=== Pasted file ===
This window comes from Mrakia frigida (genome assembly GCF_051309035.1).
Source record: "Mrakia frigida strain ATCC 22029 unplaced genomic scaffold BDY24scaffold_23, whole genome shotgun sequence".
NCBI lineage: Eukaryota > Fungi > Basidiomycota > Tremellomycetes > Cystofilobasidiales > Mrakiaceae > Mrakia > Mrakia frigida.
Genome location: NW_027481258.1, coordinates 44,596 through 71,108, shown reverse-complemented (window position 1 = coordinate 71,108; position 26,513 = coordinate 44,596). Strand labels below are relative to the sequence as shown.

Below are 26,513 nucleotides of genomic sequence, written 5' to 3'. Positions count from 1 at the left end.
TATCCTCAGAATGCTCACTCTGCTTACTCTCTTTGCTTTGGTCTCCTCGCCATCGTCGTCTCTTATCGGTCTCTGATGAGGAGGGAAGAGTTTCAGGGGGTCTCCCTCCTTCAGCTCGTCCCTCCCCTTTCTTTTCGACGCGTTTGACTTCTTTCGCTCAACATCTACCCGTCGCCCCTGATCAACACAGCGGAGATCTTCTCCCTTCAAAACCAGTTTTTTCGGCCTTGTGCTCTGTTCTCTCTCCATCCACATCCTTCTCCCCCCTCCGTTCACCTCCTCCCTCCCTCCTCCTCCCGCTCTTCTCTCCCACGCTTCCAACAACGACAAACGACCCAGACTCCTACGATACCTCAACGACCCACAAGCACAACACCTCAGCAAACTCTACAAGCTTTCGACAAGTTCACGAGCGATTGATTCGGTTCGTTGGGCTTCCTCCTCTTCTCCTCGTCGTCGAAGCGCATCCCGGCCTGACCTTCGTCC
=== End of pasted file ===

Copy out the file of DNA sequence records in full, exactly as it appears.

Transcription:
This window comes from Mrakia frigida (genome assembly GCF_051309035.1).
Source record: "Mrakia frigida strain ATCC 22029 unplaced genomic scaffold BDY24scaffold_23, whole genome shotgun sequence".
NCBI lineage: Eukaryota > Fungi > Basidiomycota > Tremellomycetes > Cystofilobasidiales > Mrakiaceae > Mrakia > Mrakia frigida.
Genome location: NW_027481258.1, coordinates 44,596 through 71,108, shown reverse-complemented (window position 1 = coordinate 71,108; position 26,513 = coordinate 44,596). Strand labels below are relative to the sequence as shown.

Below are 26,513 nucleotides of genomic sequence, written 5' to 3'. Positions count from 1 at the left end.
TATCCTCAGAATGCTCACTCTGCTTACTCTCTTTGCTTTGGTCTCCTCGCCATCGTCGTCTCTTATCGGTCTCTGATGAGGAGGGAAGAGTTTCAGGGGGTCTCCCTCCTTCAGCTCGTCCCTCCCCTTTCTTTTCGACGCGTTTGACTTCTTTCGCTCAACATCTACCCGTCGCCCCTGATCAACACAGCGGAGATCTTCTCCCTTCAAAACCAGTTTTTTCGGCCTTGTGCTCTGTTCTCTCTCCATCCACATCCTTCTCCCCCCTCCGTTCACCTCCTCCCTCCCTCCTCCTCCCGCTCTTCTCTCCCACGCTTCCAACAACGACAAACGACCCAGACTCCTACGATACCTCAACGACCCACAAGCACAACACCTCAGCAAACTCTACAAGCTTTCGACAAGTTCACGAGCGATTGATTCGGTTCGTTGGGCTTCCTCCTCTTCTCCTCGTCGTCGAAGCGCATCCCGGCCTGACCTTCGTCC